The novelty fever that always invaded circus and variety world affected acrobats in the strangest and most seductive ways.
Falling the curtain on the Codona legend, the art of flying trapeze in the mid-30’s is not remembered for remarkable stars, if we except the Concellos.
I’ve assembled some pictures of the german Otaris: I think that they likely are the originators of the “cross” trapeze act.
Yes, two trapeze bridges was presentes simultaneously.
The Otaris was 10, of which two women.
But what was most impressive, is the elegance and modernity of their act.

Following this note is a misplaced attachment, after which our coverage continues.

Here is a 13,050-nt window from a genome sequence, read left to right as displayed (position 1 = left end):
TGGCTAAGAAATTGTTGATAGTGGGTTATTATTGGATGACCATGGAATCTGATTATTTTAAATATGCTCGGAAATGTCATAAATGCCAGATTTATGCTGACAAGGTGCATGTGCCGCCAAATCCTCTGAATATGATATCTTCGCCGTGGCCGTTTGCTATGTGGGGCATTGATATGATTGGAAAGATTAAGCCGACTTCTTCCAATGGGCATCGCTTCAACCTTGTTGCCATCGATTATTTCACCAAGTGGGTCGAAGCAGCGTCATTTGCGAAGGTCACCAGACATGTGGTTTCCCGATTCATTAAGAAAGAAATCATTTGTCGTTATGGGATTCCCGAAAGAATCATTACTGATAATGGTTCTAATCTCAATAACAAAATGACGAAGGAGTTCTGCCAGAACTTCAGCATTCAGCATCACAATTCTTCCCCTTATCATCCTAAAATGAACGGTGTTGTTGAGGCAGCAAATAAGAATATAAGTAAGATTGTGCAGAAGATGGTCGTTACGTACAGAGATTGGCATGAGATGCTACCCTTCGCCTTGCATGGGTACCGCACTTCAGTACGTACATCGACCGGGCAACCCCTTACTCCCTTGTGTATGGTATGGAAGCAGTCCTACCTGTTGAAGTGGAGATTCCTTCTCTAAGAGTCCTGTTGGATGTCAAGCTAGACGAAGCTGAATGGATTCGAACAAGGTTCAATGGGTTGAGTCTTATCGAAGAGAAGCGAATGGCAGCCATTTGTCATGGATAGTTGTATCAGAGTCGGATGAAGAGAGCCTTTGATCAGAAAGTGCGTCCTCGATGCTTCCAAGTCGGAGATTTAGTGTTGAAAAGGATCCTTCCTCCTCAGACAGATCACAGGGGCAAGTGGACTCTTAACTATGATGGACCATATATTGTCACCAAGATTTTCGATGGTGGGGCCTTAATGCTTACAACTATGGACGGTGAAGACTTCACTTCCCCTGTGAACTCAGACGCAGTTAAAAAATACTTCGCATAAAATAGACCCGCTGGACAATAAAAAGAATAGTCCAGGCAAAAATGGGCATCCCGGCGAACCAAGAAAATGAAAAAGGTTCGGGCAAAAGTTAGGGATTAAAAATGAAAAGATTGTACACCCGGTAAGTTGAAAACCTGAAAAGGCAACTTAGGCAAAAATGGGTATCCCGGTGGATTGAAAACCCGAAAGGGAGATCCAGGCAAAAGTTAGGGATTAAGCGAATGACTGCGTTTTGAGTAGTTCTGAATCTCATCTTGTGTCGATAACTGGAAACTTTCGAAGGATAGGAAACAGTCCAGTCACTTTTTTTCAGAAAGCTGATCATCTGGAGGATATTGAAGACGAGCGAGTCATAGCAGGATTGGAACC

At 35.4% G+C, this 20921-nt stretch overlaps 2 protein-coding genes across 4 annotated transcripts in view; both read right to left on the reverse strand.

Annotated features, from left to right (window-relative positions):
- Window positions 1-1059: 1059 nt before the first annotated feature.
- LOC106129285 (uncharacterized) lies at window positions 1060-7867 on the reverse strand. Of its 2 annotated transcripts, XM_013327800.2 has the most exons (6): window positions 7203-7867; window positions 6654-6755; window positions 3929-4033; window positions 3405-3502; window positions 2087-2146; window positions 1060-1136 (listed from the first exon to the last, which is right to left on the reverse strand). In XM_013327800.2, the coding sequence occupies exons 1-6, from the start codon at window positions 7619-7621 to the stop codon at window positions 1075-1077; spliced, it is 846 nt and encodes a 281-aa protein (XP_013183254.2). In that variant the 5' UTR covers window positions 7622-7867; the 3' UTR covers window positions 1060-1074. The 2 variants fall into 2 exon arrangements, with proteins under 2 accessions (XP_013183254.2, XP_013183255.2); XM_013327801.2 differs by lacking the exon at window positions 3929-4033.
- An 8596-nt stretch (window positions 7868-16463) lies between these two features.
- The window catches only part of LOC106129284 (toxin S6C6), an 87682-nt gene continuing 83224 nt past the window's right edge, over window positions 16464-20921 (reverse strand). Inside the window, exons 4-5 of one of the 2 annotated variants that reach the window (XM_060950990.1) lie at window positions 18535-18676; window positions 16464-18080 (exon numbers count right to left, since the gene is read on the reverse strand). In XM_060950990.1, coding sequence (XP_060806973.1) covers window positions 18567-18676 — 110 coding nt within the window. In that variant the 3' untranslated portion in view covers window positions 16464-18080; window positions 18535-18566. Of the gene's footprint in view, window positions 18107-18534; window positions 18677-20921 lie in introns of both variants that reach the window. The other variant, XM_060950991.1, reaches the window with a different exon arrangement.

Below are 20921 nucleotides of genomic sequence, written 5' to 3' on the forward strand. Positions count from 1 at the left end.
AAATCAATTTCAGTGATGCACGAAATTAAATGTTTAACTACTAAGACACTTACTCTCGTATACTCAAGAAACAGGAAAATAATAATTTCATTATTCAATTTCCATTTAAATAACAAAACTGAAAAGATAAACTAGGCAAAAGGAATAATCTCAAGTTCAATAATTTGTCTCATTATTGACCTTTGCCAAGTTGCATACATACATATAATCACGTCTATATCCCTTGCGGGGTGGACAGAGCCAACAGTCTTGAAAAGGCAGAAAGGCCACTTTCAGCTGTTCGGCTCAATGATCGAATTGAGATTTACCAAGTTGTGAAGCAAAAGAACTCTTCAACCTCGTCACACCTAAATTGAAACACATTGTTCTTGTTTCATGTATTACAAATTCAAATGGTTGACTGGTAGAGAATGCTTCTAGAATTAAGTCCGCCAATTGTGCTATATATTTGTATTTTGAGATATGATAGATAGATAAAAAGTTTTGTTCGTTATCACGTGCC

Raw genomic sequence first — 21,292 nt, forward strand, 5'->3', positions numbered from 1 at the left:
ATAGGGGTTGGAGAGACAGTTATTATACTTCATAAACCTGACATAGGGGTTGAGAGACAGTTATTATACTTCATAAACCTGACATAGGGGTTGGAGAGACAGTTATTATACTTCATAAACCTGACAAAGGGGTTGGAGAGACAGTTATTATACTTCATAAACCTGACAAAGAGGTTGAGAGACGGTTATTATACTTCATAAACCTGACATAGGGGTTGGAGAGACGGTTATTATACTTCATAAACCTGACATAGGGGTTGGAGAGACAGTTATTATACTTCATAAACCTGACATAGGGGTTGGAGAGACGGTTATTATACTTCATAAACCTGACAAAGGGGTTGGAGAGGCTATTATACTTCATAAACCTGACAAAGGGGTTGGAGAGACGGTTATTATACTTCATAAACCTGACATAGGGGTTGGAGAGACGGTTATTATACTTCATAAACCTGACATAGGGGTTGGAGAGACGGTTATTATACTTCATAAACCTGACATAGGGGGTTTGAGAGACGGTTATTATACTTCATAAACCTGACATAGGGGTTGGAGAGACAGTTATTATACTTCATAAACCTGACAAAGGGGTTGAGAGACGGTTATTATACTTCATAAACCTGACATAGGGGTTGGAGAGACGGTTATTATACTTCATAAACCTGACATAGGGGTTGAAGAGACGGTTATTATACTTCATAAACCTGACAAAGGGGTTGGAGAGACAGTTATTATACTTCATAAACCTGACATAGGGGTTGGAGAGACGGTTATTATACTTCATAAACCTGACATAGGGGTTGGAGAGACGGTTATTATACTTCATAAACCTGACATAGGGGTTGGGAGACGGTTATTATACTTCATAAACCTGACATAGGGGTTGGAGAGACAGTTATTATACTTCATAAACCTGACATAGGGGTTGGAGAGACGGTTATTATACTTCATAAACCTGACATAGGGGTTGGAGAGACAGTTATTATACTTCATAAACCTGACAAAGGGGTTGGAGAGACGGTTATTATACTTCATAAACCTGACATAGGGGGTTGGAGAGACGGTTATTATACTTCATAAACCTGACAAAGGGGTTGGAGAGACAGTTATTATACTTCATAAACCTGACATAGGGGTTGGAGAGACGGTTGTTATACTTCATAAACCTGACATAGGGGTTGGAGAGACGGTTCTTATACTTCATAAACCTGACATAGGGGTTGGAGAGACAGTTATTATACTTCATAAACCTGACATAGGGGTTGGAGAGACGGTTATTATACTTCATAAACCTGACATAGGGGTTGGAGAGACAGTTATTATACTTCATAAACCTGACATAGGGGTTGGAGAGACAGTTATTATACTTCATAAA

We can deduce that they was wearing white silk tails and evening dresses, and their “bridge” was graced by hundreds of bulblights.
You can see this in th artist’s poster, a Friedlander litograph dating 1929.
In the following years, no wonder that they was starring for the most elegant circus of its times, Sarrasani: the two balck and white photographs shown here (above and down) are from a Sarrasani program of 1930.
Otaris were a star act, even if Sarrasani never promoted them of a personalized publicity. He in fact used to say: “I don’t book stars: Sarrasani is the star…”
In 1929 Sarrasani was the first circus ever in continental Europe to produce a winter show in a large hall, seating 12.000 (he was the first in many things).
In the panoramic view of the hall, you can see the Otaris on their “bridges” and their cross-net.
Then, in 1935, the Otaris left Europe crossing the Ocean...